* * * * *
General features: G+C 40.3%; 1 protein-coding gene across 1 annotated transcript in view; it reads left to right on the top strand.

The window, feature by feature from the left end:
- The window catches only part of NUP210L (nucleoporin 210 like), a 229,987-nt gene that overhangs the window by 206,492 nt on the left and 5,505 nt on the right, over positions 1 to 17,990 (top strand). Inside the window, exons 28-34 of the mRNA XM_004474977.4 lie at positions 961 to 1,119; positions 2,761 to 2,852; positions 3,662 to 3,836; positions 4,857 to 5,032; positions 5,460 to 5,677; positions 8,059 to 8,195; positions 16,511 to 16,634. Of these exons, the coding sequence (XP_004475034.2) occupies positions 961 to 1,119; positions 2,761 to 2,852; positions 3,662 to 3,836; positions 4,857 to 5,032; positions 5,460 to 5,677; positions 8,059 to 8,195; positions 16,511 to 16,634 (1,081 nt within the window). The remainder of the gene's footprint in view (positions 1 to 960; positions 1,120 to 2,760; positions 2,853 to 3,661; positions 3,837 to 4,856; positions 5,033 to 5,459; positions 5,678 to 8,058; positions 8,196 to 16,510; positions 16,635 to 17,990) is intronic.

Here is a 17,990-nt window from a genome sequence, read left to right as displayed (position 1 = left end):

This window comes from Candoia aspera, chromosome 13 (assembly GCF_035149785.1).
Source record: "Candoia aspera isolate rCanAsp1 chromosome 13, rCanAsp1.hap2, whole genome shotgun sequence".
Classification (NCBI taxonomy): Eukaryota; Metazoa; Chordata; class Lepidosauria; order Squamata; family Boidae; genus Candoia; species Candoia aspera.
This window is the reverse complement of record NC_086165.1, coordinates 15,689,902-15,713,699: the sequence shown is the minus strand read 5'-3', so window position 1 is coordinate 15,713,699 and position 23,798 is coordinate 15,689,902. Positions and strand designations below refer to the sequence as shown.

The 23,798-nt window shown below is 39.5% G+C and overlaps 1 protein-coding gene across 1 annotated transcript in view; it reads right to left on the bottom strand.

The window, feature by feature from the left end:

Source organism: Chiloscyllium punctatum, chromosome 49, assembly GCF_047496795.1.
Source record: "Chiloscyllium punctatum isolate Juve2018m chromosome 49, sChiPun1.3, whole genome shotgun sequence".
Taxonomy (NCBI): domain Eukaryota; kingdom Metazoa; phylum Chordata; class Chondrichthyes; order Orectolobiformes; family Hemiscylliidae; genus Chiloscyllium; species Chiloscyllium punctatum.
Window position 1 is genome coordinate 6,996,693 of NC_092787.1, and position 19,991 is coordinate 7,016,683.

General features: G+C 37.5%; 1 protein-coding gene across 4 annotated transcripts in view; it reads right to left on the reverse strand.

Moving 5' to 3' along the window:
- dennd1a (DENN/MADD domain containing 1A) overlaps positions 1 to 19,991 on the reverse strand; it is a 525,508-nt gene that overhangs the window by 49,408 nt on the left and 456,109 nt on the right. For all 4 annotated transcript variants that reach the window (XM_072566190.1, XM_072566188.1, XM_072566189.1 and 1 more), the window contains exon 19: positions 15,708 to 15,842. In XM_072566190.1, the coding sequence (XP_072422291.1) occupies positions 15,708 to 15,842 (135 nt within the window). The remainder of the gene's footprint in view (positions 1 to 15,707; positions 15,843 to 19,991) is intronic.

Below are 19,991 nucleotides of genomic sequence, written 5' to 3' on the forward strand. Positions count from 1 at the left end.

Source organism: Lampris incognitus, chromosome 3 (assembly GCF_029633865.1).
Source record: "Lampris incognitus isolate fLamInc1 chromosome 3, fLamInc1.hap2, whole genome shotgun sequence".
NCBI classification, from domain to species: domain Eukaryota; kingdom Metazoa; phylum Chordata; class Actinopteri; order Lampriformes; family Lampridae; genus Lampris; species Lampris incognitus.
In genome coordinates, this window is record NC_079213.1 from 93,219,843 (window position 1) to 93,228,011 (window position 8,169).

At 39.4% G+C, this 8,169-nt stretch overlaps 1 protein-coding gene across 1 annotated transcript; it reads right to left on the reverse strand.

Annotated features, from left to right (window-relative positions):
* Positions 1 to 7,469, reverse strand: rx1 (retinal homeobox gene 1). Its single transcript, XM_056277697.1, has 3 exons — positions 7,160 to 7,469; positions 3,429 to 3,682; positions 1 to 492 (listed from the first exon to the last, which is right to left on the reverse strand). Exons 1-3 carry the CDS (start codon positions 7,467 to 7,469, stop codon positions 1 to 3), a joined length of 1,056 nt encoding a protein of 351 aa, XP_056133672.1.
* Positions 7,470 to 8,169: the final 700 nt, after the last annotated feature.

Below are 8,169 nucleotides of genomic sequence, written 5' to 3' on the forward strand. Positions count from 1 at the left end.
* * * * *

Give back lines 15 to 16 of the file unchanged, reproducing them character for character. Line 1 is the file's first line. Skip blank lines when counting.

General features: G+C 37.5%; 1 protein-coding gene across 4 annotated transcripts in view; it reads right to left on the reverse strand.

Moving 5' to 3' along the window: